Corsair Crystal Series 570X unbox

The case only has seven slots though, meaning you won’t be able to use a double-slot graphics card in the motherboard’s bottom PCI slot. Above the expansion slots, you’ll find a 120mm fan mounting location without a fan present. Considering this is a premium case, it’s a bit disappointing Corsair decided not to include a rear exhaust fan. If you want to ensure optimal airflow, we’d recommend adding a rear exhaust fan in addition to the three front-panel fans that are included.

On the right side of the case, you can see the case’s two 3.5-inch and two 2.5-inch drive bays through the glass panel. If you remove all of the outer panels, you’ll find a full top-panel dust filter, a fan lighting controller, a fan lighting hub, a cable concealer bar running vertically between the sets of drive trays, and a power supply slide-out dust filter.

The fan lighting controller allows you to select between Violet/ Blue/ Green/ Yellow/ Orange/ Red/ White colors and Alternating/ Flickering/ Breathing/ Static light modes. Clearly, this is the perfect case for any RGB lighting enthusiasts.


NZXT H400i

This is a Micro-ATX case, so naturally, it’s smaller than the mid-tower cases on this list. NZXT’s H400i has tremendous cooling potential, as fan and radiator mounting potential are meritorious. Whether you want an air tower, custom loop, or an AIO (all in one), you can do it with the H400i.

The case allows for two 140mm fans in the front, two in the top panel, and a singular 120mm fan in the rear. Evidently, the case’s airflow is top-notch. This case ships with two AER F120 case fans in the front and one AER F120 case fan in the rear.

But wait, there’s more:

You can install a 280mm radiator in the front panel and a 120mm in the back as well, meaning the case is great for anyone interested in liquid cooling as well.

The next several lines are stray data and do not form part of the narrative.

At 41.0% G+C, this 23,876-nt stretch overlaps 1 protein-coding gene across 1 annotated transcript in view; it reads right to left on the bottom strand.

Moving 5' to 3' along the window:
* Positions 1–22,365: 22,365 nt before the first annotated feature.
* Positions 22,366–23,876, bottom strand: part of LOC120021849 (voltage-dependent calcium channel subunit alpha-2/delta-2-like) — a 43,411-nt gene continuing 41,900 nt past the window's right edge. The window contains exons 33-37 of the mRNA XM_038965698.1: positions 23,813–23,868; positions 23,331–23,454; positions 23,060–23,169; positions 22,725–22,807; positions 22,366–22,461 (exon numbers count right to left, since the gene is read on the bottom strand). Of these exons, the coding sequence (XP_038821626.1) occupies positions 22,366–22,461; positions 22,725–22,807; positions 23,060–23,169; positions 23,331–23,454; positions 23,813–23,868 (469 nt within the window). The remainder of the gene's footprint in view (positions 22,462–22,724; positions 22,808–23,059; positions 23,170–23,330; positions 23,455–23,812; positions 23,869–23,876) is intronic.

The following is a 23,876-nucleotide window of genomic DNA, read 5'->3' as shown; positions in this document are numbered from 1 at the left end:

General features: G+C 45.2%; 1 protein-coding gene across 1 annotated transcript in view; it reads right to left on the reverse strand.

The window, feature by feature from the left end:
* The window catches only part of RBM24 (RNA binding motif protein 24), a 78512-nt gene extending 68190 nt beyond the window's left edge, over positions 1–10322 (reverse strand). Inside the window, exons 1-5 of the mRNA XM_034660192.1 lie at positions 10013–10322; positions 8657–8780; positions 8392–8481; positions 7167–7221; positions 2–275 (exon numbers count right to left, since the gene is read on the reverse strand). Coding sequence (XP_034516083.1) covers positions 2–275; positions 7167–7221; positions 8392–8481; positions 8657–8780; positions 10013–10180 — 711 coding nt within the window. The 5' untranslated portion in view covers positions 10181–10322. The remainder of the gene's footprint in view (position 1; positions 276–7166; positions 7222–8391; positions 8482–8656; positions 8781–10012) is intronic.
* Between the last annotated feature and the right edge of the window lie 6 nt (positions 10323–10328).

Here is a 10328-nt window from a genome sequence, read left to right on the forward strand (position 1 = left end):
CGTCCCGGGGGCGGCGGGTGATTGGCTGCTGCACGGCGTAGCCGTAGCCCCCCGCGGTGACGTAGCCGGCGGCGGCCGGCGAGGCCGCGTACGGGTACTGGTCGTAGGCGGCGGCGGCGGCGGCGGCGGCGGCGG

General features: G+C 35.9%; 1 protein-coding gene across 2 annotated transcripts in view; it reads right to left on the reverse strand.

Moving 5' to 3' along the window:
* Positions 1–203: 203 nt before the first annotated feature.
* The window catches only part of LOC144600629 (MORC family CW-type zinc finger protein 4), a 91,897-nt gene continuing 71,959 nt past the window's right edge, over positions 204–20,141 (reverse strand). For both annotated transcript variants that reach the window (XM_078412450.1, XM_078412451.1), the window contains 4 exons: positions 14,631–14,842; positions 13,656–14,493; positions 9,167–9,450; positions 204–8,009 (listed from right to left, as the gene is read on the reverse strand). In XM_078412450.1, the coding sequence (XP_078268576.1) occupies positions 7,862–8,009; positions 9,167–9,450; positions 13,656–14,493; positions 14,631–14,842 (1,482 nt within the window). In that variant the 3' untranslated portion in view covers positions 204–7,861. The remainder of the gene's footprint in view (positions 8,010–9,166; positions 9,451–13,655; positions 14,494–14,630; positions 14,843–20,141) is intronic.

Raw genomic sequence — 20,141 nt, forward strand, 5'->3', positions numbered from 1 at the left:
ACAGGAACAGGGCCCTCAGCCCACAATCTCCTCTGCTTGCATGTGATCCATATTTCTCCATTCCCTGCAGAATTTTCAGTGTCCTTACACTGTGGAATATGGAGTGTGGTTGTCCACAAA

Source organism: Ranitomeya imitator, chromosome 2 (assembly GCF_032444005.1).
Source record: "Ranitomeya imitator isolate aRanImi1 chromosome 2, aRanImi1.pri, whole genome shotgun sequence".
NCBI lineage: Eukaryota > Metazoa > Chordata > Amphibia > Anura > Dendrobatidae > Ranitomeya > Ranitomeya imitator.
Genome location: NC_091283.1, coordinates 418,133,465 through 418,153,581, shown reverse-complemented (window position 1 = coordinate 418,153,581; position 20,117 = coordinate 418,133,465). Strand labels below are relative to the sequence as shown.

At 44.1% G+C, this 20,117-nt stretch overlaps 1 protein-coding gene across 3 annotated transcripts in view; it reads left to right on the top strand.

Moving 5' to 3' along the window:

This chassis can house up to four 2.5-inch drives, but there’s only room for a single 3.5-inch, which is definitely a drawback. Moreover, there aren’t any 5.25-inch bays, which is also something to keep in mind.

NZXT H400i unbox

The case has a white finish with black accents and a large tempered glass window on the left side panel. Nevertheless, the interior of the case still feels spacious, allowing for good airflow and cable management.

Overall, the case has strong performance and a good price. It’s compact yet spacious design packs in plenty of features into a small case with great airflow and support for watercooling, too.


Cooler Master Mastercase H500P

Cooler Master’s H500P falls somewhere in between entry-level and enthusiast, rendering it a fantastic case for both new guys and professional builders. The case achieves fantastic thermal performance thanks to its spacious interior and numerous case fans.


The MasterCase H500P has a gunmetal black finish. The exterior is constructed from plastic and steel mesh, but the case’s frame is entirely made of steel, which is also painted black to match the case’s color scheme.

The right side panel is covered with steel and the left side panel has a tempered glass window which allows you to see your components in action, not to mention the vibrant LED lighting inside the case. The front I/O panel has two USB 3.0 ports, two USB 2.0 ports, and two 3.5mm headphone jacks.

As far as motherboard compatibility is concerned, this case supports Mini-ITX, Micro-ATX, ATX, and some E-ATX motherboards. The case ships without 5.25-inch bays, but you can install them later on. (You can find a dual 5.25-inch bay on Amazon for around $50.) The case’s dual position HDD cage can also house a pair of 3.5” or 2.5” storage drives. You can also house two 2.5” drive trays above the PSU cover.

Three fans come pre-installed in the case upon arrival from the factory. The front of the case has two 200mm RGB fans, which are compatible with any motherboard that has a 4-pin layout. The third stock fan is 140mm and can be found in the back. It’s a black exhaust fan without any special LED lighting, but it gets the job done.

The default fans are nearly inaudible, yet powerful. Moreover, the case has plenty of fan mounting options, including support for radiator fans if you choose to use a water cooling solution. The H500P is quite possibly one of the best editions to the MasterCase lineup yet.


If you’re unhappy with the default fan configuration, you have the option to install three 120mm or 140mm fans in the front of the chassis. In the back, you can mount a smaller 120mm fan if you wish, although we’d recommend you stick with the default 140mm, as they do a better job at lower RPMs, resulting in less noise.

The top of the case can support a 280mm or 360mm radiator for a water cooling system if you wish, and the back of the chassis can be used for a singular 120mm or 140mm radiator.

Overall, this case is striking, but looks aren’t everything. Fortunately, the H500P has more to offer than mere looks. There are plenty of drive bays, and the spacious interior allows for plenty of airflow, resulting in superb cooling performance.


Corsair Carbide 275R